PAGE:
Cities of the Dead: The Ancestral Cemeteries of Kyrgyzstan
Date: 29 May 2017
The first photographic documentation of Muslim cemeteries in Central Asia, this collection presents ethnographic material from collaborative field research in six regions of Kyrgyzstan by American photographer and Cooper Union Professor Margaret Morton and Elmira Köchümkulova. The book and exhibition will contribute to broadening knowledge of the architectural, visual and cultural record of Central Asia within and beyond the region.
A Kyrgyz cemetery seen from a distance is astonishing. The ornate domes and minarets, tightly clustered behind stone walls, seem at odds with this desolate mountain region. Islam, the prominent religion in the region since the twelfth century, discourages tombstones or decorative markers. However, elaborate Kyrgyz tombs combine earlier nomadic customs with Muslim architectural forms. During the Soviet period, enamel portraits of the deceased were attached to the monuments, adding yet another dimension. In contrast to these elaborate and specific adornments, the cemeteries are overgrown with weeds and unmaintained, since maintaining the graves of the dead is not a Kyrgyz custom.
Architecturally unique, Kyrgyzstan’s dramatically sited cemeteries reveal the complex nature of the Kyrgyz people’s religious and cultural identities. Often said to have left behind few permanent monuments or books, the Kyrgyz people in fact left behind a magnificent legacy when they buried their dead.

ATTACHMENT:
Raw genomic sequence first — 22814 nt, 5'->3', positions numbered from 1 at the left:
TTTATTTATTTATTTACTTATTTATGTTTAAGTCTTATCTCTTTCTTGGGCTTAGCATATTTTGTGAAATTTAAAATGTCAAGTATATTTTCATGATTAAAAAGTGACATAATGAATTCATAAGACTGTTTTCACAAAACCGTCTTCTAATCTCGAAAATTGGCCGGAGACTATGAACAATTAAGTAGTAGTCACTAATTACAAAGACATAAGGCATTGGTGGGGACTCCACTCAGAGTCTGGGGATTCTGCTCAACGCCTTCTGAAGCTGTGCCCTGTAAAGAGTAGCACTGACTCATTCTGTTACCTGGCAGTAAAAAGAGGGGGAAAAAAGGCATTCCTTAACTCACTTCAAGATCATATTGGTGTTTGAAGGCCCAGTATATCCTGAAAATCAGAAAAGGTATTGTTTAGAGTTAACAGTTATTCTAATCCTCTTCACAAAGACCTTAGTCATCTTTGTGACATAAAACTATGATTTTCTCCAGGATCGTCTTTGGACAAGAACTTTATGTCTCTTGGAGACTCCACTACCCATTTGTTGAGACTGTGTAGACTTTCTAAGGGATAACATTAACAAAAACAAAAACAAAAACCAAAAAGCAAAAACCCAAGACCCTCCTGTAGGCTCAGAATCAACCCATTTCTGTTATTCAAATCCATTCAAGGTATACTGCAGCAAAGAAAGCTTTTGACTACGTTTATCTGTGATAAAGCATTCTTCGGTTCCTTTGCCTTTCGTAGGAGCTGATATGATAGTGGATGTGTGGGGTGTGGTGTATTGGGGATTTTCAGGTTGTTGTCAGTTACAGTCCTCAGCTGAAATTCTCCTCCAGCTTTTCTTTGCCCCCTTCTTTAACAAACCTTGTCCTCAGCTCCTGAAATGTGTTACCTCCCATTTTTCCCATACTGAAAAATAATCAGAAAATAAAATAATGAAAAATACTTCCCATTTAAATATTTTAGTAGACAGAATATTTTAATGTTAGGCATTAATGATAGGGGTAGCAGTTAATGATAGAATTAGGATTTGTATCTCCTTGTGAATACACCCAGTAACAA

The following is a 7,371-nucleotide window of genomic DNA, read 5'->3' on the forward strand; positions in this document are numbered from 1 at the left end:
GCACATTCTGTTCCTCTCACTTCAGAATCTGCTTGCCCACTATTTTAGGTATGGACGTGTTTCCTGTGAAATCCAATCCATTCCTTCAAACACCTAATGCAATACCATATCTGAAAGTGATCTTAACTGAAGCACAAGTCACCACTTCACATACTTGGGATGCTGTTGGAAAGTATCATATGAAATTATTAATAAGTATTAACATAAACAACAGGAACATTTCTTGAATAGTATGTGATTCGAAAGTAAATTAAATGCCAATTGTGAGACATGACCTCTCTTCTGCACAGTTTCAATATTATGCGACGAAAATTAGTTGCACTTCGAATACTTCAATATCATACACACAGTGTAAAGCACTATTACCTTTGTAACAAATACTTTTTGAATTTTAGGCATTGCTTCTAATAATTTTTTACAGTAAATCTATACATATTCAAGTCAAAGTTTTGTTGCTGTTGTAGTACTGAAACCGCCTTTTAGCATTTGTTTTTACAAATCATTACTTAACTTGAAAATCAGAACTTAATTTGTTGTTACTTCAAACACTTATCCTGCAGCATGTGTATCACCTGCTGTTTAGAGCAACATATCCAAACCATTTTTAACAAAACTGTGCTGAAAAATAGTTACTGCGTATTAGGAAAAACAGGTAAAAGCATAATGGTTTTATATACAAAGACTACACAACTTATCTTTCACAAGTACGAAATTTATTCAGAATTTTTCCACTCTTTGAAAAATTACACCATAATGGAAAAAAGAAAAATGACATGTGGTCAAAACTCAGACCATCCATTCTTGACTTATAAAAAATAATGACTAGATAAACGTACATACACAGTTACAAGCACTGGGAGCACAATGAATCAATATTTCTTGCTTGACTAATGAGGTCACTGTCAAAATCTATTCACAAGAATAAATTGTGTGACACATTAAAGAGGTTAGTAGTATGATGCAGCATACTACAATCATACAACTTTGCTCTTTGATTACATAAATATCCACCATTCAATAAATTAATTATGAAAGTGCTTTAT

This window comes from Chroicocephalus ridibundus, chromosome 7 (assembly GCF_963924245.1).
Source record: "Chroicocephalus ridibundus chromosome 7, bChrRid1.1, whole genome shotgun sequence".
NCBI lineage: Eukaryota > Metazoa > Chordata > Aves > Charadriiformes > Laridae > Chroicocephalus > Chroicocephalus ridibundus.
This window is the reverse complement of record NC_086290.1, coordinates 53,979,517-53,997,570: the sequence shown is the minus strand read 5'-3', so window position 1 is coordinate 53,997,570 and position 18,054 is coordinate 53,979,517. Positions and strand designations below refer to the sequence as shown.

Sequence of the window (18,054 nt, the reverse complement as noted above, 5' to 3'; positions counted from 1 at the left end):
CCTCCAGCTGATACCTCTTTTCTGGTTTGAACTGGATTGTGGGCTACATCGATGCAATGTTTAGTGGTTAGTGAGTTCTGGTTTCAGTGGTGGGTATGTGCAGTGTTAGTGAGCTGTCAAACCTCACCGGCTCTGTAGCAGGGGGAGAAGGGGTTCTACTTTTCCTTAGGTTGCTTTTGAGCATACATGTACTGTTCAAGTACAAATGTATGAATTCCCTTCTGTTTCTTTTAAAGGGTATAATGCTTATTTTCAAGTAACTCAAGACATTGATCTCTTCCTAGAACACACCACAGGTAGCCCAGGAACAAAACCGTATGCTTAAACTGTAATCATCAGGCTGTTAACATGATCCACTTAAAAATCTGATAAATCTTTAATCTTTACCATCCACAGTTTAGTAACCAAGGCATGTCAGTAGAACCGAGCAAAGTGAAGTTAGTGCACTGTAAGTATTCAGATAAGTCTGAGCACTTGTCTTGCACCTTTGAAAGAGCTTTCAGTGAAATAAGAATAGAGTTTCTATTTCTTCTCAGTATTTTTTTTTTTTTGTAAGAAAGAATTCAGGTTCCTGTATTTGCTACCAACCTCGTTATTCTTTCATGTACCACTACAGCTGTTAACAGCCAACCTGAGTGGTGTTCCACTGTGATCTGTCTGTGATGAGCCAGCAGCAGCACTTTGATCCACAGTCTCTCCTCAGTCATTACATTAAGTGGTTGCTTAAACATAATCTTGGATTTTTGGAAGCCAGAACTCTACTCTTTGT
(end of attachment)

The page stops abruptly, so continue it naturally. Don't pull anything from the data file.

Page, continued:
Traveling in Kyrgyzstan, photographer Margaret Morton became captivated by the otherworldly grandeur of these cemeteries. Cities of the Dead: The Ancestral Cemeteries of Kyrgyzstan presents the photographs she took on several visits to the area and is an important contribution to the architectural and cultural record of this region.
Hardcover, 128 pages, English.
The book can be purchased from University of Central Asia’s Cultural Heritage and Humanities Unit. For more information, please contact firstname.lastname@example.org.
Available in Central Asia for US$20.